"The structure included a series of rooms," he wrote. "One, with its doorway, survived to its full height. Another had a stairway rising adjacent to one of its walls. Just inside the surviving doorway, earlier excavations had revealed part of its original chalk floor."
Dark and his colleagues found that the house was abandoned at some point during the first century. After that, the area was used for quarrying and then later in the first century it was reused as a burial ground. Two tombs (now empty) were constructed beside the abandoned house, with the forecourt of one of the tombs cutting through the house, the researchers said.
Centuries after Jesus' time, the Church of the Nutrition was built around this house and the two adjacent tombs, but the church fell into disuse in the eighth century. It was rebuilt in the 12th century, when Crusaders were in control of the area, only to be burnt down in the 13th century, Dark said.
The fact that the house was protected explains its "excellent preservation," Dark wrote. "Great efforts had been made to encompass the remains of this building within the vaulted cellars of both the Byzantine and Crusader churches, so that it was thereafter protected," he said.
"Both the tombs and the house were decorated with mosaics in the Byzantine period, suggesting that they were of special importance, and possibly venerated," he wrote.
In addition to the archaeological evidence, a text written in A.D. 670 by abbot Adomnàn of the Scottish island monastery at Iona, said to be based on a pilgrimage to Nazareth made by the Frankish bishop Arculf, mentions a church "where once there was the house in which the Lord was nourished in his infancy" (according to a translation of Adomnàn’s writing by James Rose Macpherson).
The tomb that cuts through the house was also venerated as being that of Joseph, the husband of the Virgin Mary. [Proof of Jesus Christ? 7 Pieces of Evidence Debated]
"The tomb cutting through the house is today commonly called 'the Tomb of St. Joseph,' and it was certainly venerated in the Crusader period, so perhaps they thought it was the tomb of St. Joseph," Dark told Live Science. "However, it is unlikely to be the actual tomb of St. Joseph, given that it dates to after the disuse of the house and localized quarrying in the first century."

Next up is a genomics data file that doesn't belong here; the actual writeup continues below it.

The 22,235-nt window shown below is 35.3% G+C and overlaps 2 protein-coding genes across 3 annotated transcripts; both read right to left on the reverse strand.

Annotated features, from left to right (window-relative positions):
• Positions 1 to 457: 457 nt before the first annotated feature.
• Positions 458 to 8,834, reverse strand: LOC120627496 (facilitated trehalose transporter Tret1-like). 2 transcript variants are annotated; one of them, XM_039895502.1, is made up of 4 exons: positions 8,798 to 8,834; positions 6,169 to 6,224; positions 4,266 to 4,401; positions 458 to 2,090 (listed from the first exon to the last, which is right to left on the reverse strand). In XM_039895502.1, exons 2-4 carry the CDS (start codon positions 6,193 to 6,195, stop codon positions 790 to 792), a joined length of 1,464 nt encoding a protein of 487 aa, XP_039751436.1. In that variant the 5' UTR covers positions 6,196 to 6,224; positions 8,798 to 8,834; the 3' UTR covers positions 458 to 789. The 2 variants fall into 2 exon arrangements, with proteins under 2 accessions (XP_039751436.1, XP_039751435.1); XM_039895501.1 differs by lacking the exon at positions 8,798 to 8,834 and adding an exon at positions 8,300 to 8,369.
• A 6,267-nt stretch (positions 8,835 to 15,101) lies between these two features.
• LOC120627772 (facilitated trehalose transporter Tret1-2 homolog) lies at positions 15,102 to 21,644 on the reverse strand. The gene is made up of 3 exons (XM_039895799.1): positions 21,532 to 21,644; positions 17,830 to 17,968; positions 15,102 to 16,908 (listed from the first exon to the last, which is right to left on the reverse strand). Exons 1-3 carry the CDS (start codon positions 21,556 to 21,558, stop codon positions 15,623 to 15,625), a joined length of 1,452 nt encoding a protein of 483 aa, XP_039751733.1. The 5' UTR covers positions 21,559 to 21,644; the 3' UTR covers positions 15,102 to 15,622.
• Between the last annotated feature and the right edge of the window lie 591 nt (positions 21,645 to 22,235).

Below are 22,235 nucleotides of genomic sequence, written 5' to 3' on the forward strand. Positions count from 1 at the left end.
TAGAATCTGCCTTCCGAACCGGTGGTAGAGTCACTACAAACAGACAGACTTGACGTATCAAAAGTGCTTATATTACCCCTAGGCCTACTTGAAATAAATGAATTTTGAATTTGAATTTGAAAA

What was Nazareth like?
Archaeologists also discovered a number of sites nearby that hold clues as to what Nazareth was like in Jesus' time.
Rulers in Rome began to take control of Israel during the first century B.C. But Dark and his team found evidence that, despite Rome's increasing influence, the people living in and near Nazareth rejected Roman culture.
The archaeologists surveyed a valley near Nazareth called Nahal Zippori, finding that people who lived on the northern side of the valley, close to the Roman town of Sepphoris, were more willing to embrace Roman culture than those to the south, nearer to Nazareth, who appear to have rejected it.
"This suggests that the Nazareth area was unusual for the strength of its anti-Roman sentiment and/or the strength of its Jewish identity," Dark said.
Dark and his team have published journal articles on their work in the Palestine Exploration Quarterly and The Antiquaries Journal. More publications on the team's archaeological work at Nazareth are forthcoming. It may be some time before scholars not affiliated with the project fully analyze the findings, and weigh in on the team's conclusions.
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Owen Jarus is a regular contributor to Live Science who writes about archaeology and humans' past. He has also written for The Independent (UK), The Canadian Press (CP) and The Associated Press (AP), among others. Owen has a bachelor of arts degree from the University of Toronto and a journalism degree from Ryerson University.